A new set of standards for cleanliness and health of terminals worldwide

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The Covid-19 pandemic has given rise to new passenger expectations regarding air travel, with increasing importance put on the safety and hygiene of their journey. As a result, the work of cleaning and maintenance departments is now in the spotlight. 

“Our jobs have changed unbelievably since the pandemic began,” says Gary Hunt, director of maintenance at the Greater Orlando Aviation Authority (GOAA). “First, we wanted to ensure the protection of our employees, so had to get everything in place – such as masks – to keep them safe. Then we had to prepare the facilities, in particular the terminals, to address Covid-19 and give passengers the confidence they needed to return.” 

Recep Sahin works at the Fraport company GCS – Cleaning Services as operations manager, non-aviation. He agrees that the pandemic has dramatically changed his work: “The pandemic has made cleaning and disinfection an essential part of airport operations. My responsibilities have changed; I now have to supervise a much broader variety of tasks.”

New measures 

All airports have stepped up to the challenge of enhanced cleaning, including Tampa International. It introduced its #TPAReady program, which highlighted the steps it was taking to ensure the airport’s safety and readiness to re-open. At its heart was a focus on ensuring the health of both employees and travelers. 

“The key driver of the program is making sure our passengers are as safe as possible and feel comfortable traveling,” says Al Illustrato, executive vice president of facilities at Hillsborough County Aviation Authority (HCAA), owner of Tampa airport. “We’ve now got 180 hand sanitizer stations, 275 acrylic barriers at high traffic areas and 5,500 social distancing markers. We’ve invested in additional janitorial crews to clean high-touch areas and procured new technologies such as misters, electrostatic sprayers and autonomous auto scrubbers.”

Across the Pacific, similar cleaning and disinfection efforts have been stepped up at Hong Kong International Airport (HKIA). Frequently touched surfaces are now cleaned and disinfected every hour, and disinfection of boarding gates and airbridges is carried out after each arriving flight. 

HKIA has employed intelligent sterilization robots, which operate around the clock

Similarly to HCAA, the Airport Authority Hong Kong (AAHK) has also been looking into new hygiene technologies. “A pilot test of applying antimicrobial coating at all passenger facilities is currently being conducted. After completion we will consider implementing it as a long-term disinfection measure,” says Vivian Cheung, AAHK’s executive director, airport operations.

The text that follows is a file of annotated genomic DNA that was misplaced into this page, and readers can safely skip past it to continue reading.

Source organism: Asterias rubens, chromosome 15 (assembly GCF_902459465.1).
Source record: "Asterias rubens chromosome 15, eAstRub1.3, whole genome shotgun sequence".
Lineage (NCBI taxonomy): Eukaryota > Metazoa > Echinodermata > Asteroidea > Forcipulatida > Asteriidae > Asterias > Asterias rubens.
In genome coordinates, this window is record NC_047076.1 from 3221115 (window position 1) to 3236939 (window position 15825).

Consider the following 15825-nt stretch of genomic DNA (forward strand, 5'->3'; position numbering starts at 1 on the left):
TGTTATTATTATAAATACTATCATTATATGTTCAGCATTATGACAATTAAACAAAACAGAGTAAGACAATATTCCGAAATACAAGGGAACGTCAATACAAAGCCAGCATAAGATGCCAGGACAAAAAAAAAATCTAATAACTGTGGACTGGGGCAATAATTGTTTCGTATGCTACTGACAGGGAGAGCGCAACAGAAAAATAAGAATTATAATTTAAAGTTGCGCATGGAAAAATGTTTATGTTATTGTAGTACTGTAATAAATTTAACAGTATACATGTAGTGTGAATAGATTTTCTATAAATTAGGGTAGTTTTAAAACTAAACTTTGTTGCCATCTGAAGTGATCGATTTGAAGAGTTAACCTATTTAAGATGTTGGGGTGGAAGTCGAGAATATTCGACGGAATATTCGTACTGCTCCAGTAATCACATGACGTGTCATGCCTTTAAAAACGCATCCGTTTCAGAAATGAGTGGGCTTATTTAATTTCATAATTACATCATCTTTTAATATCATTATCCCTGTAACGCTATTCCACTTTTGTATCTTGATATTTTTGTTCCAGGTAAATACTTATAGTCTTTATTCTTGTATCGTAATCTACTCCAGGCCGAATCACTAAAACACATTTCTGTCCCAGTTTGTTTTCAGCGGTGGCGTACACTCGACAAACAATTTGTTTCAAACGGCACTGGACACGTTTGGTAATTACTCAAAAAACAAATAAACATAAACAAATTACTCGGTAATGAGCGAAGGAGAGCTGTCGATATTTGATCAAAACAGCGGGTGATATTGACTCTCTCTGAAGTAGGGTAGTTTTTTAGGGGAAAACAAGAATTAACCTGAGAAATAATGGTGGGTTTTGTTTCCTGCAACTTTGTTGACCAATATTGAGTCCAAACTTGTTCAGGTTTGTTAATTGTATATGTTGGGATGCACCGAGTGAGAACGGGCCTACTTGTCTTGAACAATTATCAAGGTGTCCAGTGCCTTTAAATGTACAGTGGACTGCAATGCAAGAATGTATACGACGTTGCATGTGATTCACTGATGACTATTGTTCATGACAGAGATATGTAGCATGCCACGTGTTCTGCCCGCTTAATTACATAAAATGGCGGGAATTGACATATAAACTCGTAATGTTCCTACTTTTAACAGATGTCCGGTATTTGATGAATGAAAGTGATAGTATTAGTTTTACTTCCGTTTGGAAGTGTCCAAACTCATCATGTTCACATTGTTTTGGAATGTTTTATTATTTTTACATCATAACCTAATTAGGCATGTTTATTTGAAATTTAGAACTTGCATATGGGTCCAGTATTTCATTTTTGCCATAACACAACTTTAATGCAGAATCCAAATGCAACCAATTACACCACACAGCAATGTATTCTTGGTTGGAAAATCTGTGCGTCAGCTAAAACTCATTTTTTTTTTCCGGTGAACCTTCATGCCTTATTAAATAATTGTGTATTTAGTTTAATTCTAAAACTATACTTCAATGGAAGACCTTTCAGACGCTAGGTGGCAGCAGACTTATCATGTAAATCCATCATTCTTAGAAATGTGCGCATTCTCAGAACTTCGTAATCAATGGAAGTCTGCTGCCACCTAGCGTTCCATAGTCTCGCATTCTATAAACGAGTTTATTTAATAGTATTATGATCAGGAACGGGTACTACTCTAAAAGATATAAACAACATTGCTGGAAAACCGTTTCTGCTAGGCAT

Autonomous cleaning robots have also been deployed at HKIA to ensure thorough disinfection of public areas and passenger facilities. “An intelligent sterilization robot, equipped with ultraviolet (UV) light sterilizer and air sterilizer, is deployed around-the-clock in public toilets and key operating areas,” Cheung continues. 

“The robot can move around autonomously and sterilize up to 99.99% of bacteria in its vicinity in just 10 minutes. 

“Meanwhile, autonomous vacuum sweepers also clean the floor of the airport’s terminal. Apart from enhancing cleaning, they also help boost operational productivity as [human]cleaners can be reallocated to other critical cleaning and disinfection tasks,” she adds. 

These facilities are not alone. Around the world airports and authorities are looking at a wide range of technologies, from electrostatic fogging machines employed by Fraport to hygiene tracking technology at Hartsfield-Jackson Atlanta International Airport. 

Hygiene standards 

Although guidance and advice is on offer for airport hygiene, Kevin Smith, senior vice president of technology for software company Corvado – a provider of cloud-based solutions for cleanliness compliance – notes that there’s no globally defined industry standards for airport cleanliness. He believes these need to be put into place, and shared with the public. 

“In many countries a department of health rates restaurants for health and safety,” he says. “Why not communicate to people a similar scored rating in airports? This will comfort passengers, which will hopefully lead them to spending more money in the airport. If they don’t know what’s being done to keep it clean, they’ll just sit nervously trying not to touch anything!” 

Steps are being made in the right direction. For example, this July EU member states agreed to common hygiene standards on planes and airports in order to help curb the spread of Covid-19. Measures adopted include mouth-and-nose protection for all passengers from six-years-old, better information for passengers, and compliance with social distancing at airports during security checks and check-in – even if this results in delays or long queues. 

In addition, several organizations are now offering awards and certification. In July, for example, ACI World launched the Airport Health Accreditation program to assist airports by assessing new health measures and procedures introduced as a result of the pandemic against global standards. 

Fraport, meanwhile, was awarded a ‘Safe from Covid-19’ quality seal from technical inspection organization TÜV Hessen, and Skytrax offers an airport hygiene audit which comes with a rating and certification.